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First, if you are doing business and have gross revenue over $30,000 a year. you should have been registered for the GST when it originally came into effect January 1, 1991.. In this case you will want to register with the GST office and then file for any claims of GST paid in the past. If you were not required to be registered because your gross revenue was under $30,000, your ability to become registered and claim back GST is limited. In this case you can only recover the GST paid from the date that you become registered for GST. Therefore, businesses in this situation may wish to be registered as soon as possible to ensure that they are not losing the ability to recover GST paid now and in the future.
Second, once you have become registered for GST and are entitled to recover GST paid in expense, the next step is to keep track of those expenses and file the GST returns. This means that adequate accounting records must be kept including copies of invoices where the GST was paid. There are specific rules that indicate what information the invoices need to contain, depending on the dollar value of the purchase, to recover the GST.
The third step is to go back and review past revenues to determine if GST should have been collected. If GST should have been collected in the past and you were required to be registered for the GST, then you are responsible to make sure that the GST is forwarded to the government. In many cases where goods or services are provided to Indian people on reserve or Band and Tribal Councils, no GST would have had to be collected. If this is the majority of your revenue, you may likely not have ever had to collect GST on any activities. To make sure you have not missed sending GST collected to the government, a review of your past revenue should be done to ensure that they were tax free.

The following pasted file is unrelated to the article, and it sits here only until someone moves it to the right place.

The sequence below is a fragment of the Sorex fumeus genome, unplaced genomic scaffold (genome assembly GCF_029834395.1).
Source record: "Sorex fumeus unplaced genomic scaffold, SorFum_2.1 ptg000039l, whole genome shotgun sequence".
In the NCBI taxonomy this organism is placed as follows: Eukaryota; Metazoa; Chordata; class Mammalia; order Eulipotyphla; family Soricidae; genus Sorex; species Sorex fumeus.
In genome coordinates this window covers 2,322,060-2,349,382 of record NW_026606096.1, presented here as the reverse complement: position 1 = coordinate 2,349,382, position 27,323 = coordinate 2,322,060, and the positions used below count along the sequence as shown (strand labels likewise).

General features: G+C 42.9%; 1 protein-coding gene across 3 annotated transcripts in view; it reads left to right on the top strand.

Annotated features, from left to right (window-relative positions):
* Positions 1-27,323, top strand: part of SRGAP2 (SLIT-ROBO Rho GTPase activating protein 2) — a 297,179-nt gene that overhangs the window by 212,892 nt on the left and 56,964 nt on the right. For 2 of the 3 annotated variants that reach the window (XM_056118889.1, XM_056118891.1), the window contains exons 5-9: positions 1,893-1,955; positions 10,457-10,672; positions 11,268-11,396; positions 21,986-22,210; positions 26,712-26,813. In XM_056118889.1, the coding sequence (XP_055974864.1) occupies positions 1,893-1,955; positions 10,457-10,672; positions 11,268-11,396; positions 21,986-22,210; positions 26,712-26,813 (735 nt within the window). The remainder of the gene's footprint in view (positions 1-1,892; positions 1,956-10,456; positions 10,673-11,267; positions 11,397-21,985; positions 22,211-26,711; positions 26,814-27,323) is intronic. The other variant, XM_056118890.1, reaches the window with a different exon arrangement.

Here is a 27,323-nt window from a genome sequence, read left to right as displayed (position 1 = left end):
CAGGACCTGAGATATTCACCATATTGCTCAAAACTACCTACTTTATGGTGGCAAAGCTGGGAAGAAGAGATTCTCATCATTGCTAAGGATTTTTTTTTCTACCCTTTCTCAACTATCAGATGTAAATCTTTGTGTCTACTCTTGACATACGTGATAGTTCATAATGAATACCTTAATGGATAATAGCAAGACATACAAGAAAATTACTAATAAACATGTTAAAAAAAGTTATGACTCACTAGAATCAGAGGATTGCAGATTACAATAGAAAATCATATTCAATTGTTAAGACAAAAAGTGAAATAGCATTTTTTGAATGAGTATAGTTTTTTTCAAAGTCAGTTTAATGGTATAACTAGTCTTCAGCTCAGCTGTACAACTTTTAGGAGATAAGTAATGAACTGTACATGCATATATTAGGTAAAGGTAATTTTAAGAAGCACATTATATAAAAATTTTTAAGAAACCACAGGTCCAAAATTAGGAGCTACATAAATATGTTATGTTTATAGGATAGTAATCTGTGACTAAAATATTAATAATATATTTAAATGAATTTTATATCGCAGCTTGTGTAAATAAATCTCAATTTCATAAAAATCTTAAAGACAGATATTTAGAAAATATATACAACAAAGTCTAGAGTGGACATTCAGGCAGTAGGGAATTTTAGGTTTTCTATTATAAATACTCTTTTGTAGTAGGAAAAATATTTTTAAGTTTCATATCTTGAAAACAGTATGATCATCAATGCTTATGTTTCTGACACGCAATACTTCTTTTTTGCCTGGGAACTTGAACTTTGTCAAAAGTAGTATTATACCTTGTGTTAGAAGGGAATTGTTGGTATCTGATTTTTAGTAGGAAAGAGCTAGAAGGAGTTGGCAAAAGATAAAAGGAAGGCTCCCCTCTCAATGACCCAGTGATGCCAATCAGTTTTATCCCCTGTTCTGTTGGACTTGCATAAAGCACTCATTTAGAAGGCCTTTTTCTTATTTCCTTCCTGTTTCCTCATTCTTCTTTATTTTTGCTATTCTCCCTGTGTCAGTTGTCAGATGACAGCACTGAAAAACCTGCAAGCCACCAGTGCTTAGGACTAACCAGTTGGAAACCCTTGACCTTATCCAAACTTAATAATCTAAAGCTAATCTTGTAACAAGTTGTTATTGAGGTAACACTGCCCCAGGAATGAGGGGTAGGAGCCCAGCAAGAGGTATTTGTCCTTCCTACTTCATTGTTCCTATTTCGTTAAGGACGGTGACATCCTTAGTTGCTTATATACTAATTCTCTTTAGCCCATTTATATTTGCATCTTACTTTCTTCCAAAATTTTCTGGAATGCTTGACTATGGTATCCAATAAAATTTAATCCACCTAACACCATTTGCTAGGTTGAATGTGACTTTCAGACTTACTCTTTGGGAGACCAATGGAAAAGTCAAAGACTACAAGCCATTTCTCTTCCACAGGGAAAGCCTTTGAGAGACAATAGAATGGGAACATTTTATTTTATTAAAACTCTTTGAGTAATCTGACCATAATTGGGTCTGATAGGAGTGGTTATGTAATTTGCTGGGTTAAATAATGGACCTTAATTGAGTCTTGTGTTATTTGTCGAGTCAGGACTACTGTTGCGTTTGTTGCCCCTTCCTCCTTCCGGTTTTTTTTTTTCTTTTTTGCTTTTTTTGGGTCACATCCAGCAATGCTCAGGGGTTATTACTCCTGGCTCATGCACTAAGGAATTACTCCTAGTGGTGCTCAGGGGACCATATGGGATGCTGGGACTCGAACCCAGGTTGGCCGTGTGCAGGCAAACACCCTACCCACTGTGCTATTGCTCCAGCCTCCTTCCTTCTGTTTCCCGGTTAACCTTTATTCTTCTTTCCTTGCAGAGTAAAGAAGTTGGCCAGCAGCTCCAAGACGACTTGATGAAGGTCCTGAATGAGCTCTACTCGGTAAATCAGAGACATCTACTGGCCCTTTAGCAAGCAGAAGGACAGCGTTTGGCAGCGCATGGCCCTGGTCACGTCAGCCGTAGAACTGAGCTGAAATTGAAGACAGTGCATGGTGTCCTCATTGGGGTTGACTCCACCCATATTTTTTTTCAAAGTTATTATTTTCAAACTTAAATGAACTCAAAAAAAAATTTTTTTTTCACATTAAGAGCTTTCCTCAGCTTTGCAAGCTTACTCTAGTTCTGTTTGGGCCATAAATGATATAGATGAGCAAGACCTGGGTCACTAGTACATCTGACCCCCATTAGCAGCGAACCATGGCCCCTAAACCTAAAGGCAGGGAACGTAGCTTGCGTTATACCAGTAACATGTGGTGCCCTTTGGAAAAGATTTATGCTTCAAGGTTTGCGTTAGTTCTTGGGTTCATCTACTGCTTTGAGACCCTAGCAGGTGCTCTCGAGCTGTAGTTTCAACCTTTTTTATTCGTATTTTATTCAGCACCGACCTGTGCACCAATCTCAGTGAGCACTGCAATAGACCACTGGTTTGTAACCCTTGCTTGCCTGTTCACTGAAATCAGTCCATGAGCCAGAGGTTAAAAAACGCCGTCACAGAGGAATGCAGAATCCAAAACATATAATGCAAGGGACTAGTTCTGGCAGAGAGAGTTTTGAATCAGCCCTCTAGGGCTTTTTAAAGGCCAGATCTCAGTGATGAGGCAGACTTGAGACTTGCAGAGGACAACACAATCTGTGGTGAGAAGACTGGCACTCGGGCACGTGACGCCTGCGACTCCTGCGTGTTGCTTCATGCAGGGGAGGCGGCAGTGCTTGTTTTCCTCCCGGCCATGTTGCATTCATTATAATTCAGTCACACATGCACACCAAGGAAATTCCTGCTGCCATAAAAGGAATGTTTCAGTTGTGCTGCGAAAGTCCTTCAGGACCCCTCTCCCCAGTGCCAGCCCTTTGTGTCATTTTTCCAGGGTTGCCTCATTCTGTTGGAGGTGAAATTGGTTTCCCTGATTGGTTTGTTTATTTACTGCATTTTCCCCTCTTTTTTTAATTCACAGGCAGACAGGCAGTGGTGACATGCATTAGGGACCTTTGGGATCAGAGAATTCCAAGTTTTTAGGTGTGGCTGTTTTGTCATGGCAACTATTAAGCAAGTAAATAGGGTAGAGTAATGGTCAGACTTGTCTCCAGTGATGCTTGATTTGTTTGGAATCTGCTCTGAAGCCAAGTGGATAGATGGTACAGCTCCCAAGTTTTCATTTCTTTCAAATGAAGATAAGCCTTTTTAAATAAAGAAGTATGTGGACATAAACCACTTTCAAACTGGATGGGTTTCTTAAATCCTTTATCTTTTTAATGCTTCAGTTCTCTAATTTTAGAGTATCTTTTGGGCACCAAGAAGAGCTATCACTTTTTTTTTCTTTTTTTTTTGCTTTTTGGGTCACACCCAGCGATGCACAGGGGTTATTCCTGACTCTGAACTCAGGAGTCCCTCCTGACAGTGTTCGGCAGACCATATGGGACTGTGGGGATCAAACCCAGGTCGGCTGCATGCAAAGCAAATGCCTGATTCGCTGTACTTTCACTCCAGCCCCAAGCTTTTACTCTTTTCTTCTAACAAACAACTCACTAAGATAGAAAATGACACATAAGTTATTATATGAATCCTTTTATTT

The types of business that may fall into this situation could be many, but a good example is a school bus operator. In this situation, a school bus operator providing services to a band school on a reserve, would not have to charge GST. However, all the GST paid on expenses (for example, repairs, fuel, new buses)
should then be recoverable. The GST paid could be very significant in some years when a new school bus is purchased and should be considered.
As with any area of taxation, the GST has may complications. Therefore, a careful review of your situation should be done before taking any actions. You are encouraged to contact a professional advisor to determine if registration for the GST would in fact be good for you.
By Tom Zurowski, C.A.
Edited by keith Martell, C.A.
peat Marwick Thorne,